I’ve read many articles recently declaring that we have entered a new golden age of television. The massive number of channels has created many avenues for new, groundbreaking shows to be seen. In the days of only three broadcast networks, the options were very limited and shows that took chances were often summarily dismissed by audiences. With the advent of cable and satellite TV, there is so much airtime to fill that almost any show can find a network that will finance it (for awhile). The first place we started seeing these new shows was on the premium movie channels like HBO. The Sopranos proved that the market had changed and that shows that are free to explore their complex characters and themes without advertisers (or censors) can succeed. Soon we had Sex and the City, Six Feet Under, Curb Your Enthusiasm, etc. Now the trend has spilled over into more basic cable channels like FX (It’s Always Sunny in Philadelphia, The Shield) and AMC (Mad Men, Breaking Bad). These are shows that would never have made it to production on say NBC or CBS due to their offbeat themes and characters.
One of these shows that has been attracting a lot of critical attention is Showtime’s Dexter. After reading lots of positive press about it last fall, I decided to venture into the first season and see what the fuss was about. What I found was an extremely dark story that had a lot to say about our sinful nature and how we hide our sin from those who love us.
Disclaimer: Before I go any further, I want to caution my readers that this essay may contain minor spoilers regarding Dexter. So be advised if you plan to check out the show sometime. However, I feel I cannot in good conscience “recommend” this show to everyone. It contains disturbing violence, graphic sexual content and pervasive bad language that will surely affect viewers. Still, please remember that depiction does no equal approval. The storytellers are not condoning the actions of these characters, they are telling a story of sin that requires portrayal of sin. The more real it feels, the more affected we will be – and that’s the point.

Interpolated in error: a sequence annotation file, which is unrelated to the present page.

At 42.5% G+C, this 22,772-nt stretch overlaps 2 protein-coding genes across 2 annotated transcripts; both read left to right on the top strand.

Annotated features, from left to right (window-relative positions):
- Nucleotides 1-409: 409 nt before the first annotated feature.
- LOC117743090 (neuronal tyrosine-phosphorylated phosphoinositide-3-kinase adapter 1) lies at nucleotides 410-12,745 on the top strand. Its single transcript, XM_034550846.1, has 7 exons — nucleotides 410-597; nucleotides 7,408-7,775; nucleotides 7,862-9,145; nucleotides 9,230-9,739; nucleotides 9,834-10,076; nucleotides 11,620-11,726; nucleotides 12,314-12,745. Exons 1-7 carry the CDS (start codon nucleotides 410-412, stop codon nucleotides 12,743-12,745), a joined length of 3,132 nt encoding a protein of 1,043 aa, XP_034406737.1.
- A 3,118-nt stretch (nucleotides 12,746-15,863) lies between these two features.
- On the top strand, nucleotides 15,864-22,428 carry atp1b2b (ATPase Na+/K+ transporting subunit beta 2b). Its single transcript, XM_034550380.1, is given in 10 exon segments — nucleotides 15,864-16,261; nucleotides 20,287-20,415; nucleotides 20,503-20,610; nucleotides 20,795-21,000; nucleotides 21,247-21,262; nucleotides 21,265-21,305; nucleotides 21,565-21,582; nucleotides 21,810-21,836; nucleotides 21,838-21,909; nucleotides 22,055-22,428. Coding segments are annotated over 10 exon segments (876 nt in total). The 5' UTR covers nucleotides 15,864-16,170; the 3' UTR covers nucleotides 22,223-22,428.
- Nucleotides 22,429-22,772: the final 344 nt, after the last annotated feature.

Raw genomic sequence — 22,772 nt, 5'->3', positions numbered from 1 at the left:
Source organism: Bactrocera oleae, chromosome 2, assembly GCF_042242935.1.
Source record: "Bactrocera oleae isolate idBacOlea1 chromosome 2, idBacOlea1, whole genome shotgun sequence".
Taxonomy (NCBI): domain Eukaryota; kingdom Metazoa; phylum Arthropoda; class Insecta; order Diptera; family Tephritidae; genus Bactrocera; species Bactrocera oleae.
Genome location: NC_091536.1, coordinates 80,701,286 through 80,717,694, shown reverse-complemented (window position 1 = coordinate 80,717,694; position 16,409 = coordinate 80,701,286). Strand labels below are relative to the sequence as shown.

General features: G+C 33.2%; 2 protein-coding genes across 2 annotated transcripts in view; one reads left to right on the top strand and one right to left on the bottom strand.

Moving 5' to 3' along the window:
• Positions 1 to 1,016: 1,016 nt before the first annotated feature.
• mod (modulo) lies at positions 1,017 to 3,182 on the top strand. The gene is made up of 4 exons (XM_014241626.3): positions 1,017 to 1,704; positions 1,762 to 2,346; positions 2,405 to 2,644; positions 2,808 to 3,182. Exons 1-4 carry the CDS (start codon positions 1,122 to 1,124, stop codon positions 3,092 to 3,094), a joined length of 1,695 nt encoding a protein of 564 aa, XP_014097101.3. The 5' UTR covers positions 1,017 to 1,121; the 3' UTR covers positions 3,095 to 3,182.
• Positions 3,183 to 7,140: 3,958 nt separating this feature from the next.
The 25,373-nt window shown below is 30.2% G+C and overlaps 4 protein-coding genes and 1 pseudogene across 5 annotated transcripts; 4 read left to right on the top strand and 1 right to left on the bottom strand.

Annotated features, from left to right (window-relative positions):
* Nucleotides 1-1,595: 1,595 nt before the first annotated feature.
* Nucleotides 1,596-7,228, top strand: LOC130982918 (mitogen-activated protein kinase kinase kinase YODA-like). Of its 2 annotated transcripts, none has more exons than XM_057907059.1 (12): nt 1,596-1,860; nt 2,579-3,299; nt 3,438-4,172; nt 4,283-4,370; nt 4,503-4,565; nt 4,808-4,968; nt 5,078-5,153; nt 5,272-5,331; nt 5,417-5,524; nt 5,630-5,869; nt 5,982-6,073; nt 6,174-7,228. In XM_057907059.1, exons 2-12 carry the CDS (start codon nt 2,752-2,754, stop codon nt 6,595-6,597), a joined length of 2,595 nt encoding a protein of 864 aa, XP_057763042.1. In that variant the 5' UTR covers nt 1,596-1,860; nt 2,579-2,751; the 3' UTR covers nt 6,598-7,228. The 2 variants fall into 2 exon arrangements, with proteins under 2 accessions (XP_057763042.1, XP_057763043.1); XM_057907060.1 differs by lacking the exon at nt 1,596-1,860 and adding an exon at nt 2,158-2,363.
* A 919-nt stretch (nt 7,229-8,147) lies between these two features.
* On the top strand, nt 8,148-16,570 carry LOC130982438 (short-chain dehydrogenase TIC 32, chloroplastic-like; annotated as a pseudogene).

Dexter Morgan, the show’s protagonist, is leading a double life: he is a blood spatter analyst for the Miami Metro Police Department by day, and a sociopathic serial killer by night. During the course of the first few episodes, we are invited inside the world and head of this black-hearted individual. We learn that he was raised by a foster father named Harry who realized early on that Dexter had a penchant for killing. Harry worked hard with Dexter, not to break him of his preoccupation, but to help him hide it well. He taught Dexter that he is only to kill when the victim is “deserving” of their sentence. When someone who is clearly guilty slips through the fingers of the law, Dexter stalks and murders him or her. Dexter considers his late step-father to be his hero and holds strictly to his “code” for conducting himself. Dexter has his own system of morality that includes violent vigilante justice. In spite of this code, Dexter does take a sick pleasure in his activities. This is not cold justice for its own sake, this is Dexter satisfying his craving for death in a way that he deems just. Dexter is not a Batman-like character no matter how much he wishes to be, and this is where the show really does well. As the show begins, the audience begins to wonder if we’re to see Dexter as a hero. Will each week bring a new hunt and climatic kill with some cover-up drama thrown in? Is that the gist of the show?
Come back tomorrow for Part 2!